Fast forward to June 2013, when President Obama made a major announcement on climate action in Georgetown, stating that public financing of coal — such as financing via agencies like the Export-Import Bank of the United States (Ex-Im Bank) — should end.

We were the first organization, together with Friends of the Earth, to document the significant climate impacts of the Ex-Im Bank and Overseas Private Investment Corporation’s fossil fuel investments in 1998. That research resulted in a lawsuit filed by Friends of the Earth, Greenpeace, and the City of Boulder challenging both of those public financial institutions with violations under the National Environmental Protection Act, for not calculating the cumulative emissions of their projects on global climate. Obama’s statement took that research and legal action one step further and called for an end to almost all U.S. government funding of coal overseas. The White House statement said:

“…The President calls for an end to U.S. government support for public financing of new coal plants overseas, except for (a) the most efficient coal technology available in the world’s poorest countries in cases where no other economically feasible alternative exists, or (b) facilities deploying carbon capture and sequestration technologies. As part of this new commitment, we will work actively to secure the agreement of other countries and the multilateral development banks to adopt similar policies as soon as possible.”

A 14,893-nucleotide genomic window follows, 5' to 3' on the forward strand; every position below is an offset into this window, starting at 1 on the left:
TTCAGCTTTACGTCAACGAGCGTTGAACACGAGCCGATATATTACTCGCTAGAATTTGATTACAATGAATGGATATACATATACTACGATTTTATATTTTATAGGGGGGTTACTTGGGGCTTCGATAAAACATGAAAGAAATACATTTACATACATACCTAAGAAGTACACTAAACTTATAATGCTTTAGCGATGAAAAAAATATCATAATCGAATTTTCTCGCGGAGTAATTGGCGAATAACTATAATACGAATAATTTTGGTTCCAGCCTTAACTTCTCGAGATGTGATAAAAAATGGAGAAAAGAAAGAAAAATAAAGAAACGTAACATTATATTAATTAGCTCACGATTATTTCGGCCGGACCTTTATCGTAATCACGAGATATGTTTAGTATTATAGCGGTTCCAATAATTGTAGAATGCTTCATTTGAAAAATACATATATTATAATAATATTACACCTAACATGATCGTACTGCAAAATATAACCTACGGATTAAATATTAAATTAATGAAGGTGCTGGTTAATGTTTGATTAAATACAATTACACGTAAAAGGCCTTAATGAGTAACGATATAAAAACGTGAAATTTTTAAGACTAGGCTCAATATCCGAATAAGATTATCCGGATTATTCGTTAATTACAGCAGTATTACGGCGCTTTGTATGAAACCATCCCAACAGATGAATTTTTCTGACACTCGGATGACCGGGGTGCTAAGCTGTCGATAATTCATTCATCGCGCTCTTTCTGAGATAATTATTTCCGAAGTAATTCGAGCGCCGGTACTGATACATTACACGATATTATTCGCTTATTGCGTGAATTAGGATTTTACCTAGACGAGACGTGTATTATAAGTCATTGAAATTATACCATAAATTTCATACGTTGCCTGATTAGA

Shortly after Obama made this statement, other international financial institutions followed suit: First the World Bank, then the Ex-Im Bank rejected a coal burner in Vietnam; the European Investment Bank pledged to get out of most forms of coal; and then the European Bank for Reconstruction and Development followed along with the Nordic countries and the United Kingdom.

The recognition by all of these banks, and now by some university trustees, is abundantly clear: Coal is part of a bygone era. Coal kills, and — in an era of rapidly warming temperatures — it is time to seek other energy alternatives. But divesting from coal is not enough: These banks and universities must divest from all fossil fuels.

Thankfully, the tide is turning. And hopefully it will turn more rapidly than our own tides will rise.